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Discussion Starter #1
But, I don't think I will be able to afford a JM stamped Marlin unless I get extremely lucky. I know the Marlin/Remlin QC story. We currently have a 1997 336 and a 1971 39D in the house. 5 years or so we had an 1894 in .44mag, and while being a Remlin, it was an accurate rifle.

Out of what's sold new, here's my 2 cents:
-Rossi: I want a better rifle than that
-Winchester: I could and would get a JM for that money
-Henry: I prefer the Marlin loading gate, and hate Henry Buckhorn sights.
-Marlin: all the potential Remlin issues

Of the 4, I greatly prefer Marlin. But I don't want to spend hundreds on "a problem" gun i can't trust. I want a .357 specifically to be my "truck rifle." General purpose, all purpose, could deer hunt with it but probably won't unless I'm stalking(I'm generally a treestand bow/30-06/blackpowder hunter.) I have .38 and .357 pistols already, they can share ammo. It'll live in a case under the seat of my truck most of the time, so I don't need pristine/high value, and it might get ghost ring sights.

So. Is it stupid to buy an 1894 Remlin? Whats the best and worst years for them? Whats the most you'd spend on one?
 

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I have an 1894C and it is an Oct. 2018 manufacture... I have had zero problems with it... I was able to handle and fully inspect it before I bought it... My FFL even took it apart and let me inspect the insides...

It's good to have a relationship with your FFL...

I had a red dot on it but have since replaced it with a RPP cloverleaf peep sight...

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-Winchester: I could and would get a JM for that money
So would I and have wanted a JM .357 Marlin for some time but always a 'day' late - or the gun was too far to travel for to get.

I would avoid a Winchester .357 as they have a known problem with the cartridge lift that is difficult to resolve and can result in some really frustrating issues - such as a round dropping under the cartridge lift. I know this since I previously had a Winchester Trapper in .357.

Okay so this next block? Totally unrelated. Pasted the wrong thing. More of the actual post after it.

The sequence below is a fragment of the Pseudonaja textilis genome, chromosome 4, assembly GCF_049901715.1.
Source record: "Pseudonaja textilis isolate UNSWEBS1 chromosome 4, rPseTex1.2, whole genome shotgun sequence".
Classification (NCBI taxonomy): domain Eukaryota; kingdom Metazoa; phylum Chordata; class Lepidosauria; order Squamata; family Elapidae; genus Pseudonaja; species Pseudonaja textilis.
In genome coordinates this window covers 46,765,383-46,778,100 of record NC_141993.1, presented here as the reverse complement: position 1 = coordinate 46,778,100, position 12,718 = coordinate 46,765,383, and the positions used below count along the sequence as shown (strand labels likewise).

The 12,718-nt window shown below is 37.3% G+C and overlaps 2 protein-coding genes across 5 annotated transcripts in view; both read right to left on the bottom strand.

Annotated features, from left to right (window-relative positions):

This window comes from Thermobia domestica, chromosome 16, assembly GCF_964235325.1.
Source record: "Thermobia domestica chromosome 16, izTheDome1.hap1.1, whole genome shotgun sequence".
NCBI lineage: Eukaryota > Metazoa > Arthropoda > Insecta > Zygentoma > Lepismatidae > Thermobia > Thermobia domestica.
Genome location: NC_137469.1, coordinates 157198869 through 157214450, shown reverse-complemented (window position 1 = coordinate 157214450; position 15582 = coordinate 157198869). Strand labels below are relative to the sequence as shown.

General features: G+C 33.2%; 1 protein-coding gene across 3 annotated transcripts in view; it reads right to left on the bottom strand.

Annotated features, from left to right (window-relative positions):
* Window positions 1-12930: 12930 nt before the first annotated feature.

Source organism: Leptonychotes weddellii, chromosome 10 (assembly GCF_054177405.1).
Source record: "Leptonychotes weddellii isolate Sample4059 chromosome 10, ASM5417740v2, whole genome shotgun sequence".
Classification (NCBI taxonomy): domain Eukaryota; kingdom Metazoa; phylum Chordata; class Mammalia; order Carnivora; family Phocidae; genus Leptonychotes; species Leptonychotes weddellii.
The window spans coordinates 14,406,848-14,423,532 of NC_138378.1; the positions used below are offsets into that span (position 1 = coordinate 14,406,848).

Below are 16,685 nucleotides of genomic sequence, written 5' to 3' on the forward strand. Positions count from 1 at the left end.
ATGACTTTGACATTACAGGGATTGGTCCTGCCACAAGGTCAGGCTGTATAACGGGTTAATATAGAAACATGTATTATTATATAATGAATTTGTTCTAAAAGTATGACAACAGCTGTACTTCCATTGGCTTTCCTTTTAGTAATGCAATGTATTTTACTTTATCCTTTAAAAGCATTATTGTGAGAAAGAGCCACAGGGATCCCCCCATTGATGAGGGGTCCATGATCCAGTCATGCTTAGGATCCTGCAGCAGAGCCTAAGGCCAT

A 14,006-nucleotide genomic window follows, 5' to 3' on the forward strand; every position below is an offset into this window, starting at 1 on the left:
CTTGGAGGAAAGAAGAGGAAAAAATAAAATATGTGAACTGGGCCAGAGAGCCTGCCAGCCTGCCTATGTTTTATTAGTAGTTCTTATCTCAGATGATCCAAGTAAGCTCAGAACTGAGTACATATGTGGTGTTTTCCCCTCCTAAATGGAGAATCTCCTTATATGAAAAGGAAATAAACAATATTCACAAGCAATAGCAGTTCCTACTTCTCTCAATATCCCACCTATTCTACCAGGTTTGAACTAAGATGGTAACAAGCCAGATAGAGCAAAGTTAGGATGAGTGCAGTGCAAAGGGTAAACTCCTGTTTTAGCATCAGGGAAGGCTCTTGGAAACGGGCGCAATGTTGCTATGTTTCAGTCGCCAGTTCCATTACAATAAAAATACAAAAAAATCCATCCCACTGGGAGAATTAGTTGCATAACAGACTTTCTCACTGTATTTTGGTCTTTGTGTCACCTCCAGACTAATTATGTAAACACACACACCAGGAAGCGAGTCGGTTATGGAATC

Henry: I prefer the Marlin loading gate, and hate Henry Buckhorn sights.
Don't overlook Henry and don't get hung up on the no load gate issue for those models without it.

I bought a Big Boy .357 and discovered the load tube is an advantage with pistol caliber rounds and the buckhorns are easy to replace.

I would consider a 'Remlin' only if I could give it a thorough inspection, run a patch down the barrel and look into every nook and cranny! (much like I did with the Henry I bought - for over a half hour!)
 

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Discussion Starter #4
Thx Hidesert. What nooks and crannies would you focus on? For this gun, I won't be buying an heirloom. I want accurate functional, TRUSTABLE. What I dont want is something that needs gunsmithing. It doesn't need to be the prettiest either.

Scorp, that peep sight looks awesome! I'll probably wind up getting one, soon as I find a gun to put 8t on!
 

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I have a '83 Mod 1894C and a Henry BBS 357 Mag. Both are great rifles but after getting burned by a Remlin and a Freedom Group Remington--I just can't buy a new Big R product. No way would I take that chance again. Hands down its a Henry for me.
 

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Thx Hidesert. What nooks and crannies would you focus on?
Oh, I am a stickler for the 'little things' but overall as well.

First give the barrel to frame fitup a good look and make sure it is level with no 'droop' or left to right cant.

Run a patch down the barrel and use a bore light or a white piece of paper to reflect light into the barrel for a good inspection.

Cycle it with some snap caps (if possible) otherwise check lever action, ensure there are no 'hangups' and the cartridge lifter operates smoothly and a long and close inspection of finish, wood to metal fit, make sure all screws are 'proud' with no tool marks.

I read about way too many people who buy a gun only to discover something later they should have caught at the LGS when looking it over.

I would never buy a gun from somewhere that does NOT allow a close inspection or cycling of the action.
 

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My 45 Colt 1894 was made in 2017. I went over it with a fine tooth and comb before I bought it about a month ago. Shooting only cast bullets of the Keith design in it, I have no feed problems and I have been getting 1-1/2inch 5 shot groups at 75 yards with it. Fit and finish is just fine and the furniture looks pretty good too. I shoot it just about everyday from my shooting shed behind the horse barn and have had not one problem. I even bought a Ranger Point big loop lever for it since this picture. I like it that much to want to buy a $140 lever for it. I have three JM Marlins and this Remlin is just as nice. I also have a Henry in 44 magnum, also a very fine rifle. Henry has good QC and customer Service. I think Remington is gone but that didn't sway my choice to buy the Remlin. They are easy to work on and parts are readily available. A 357 mag would make a dandy truck gun.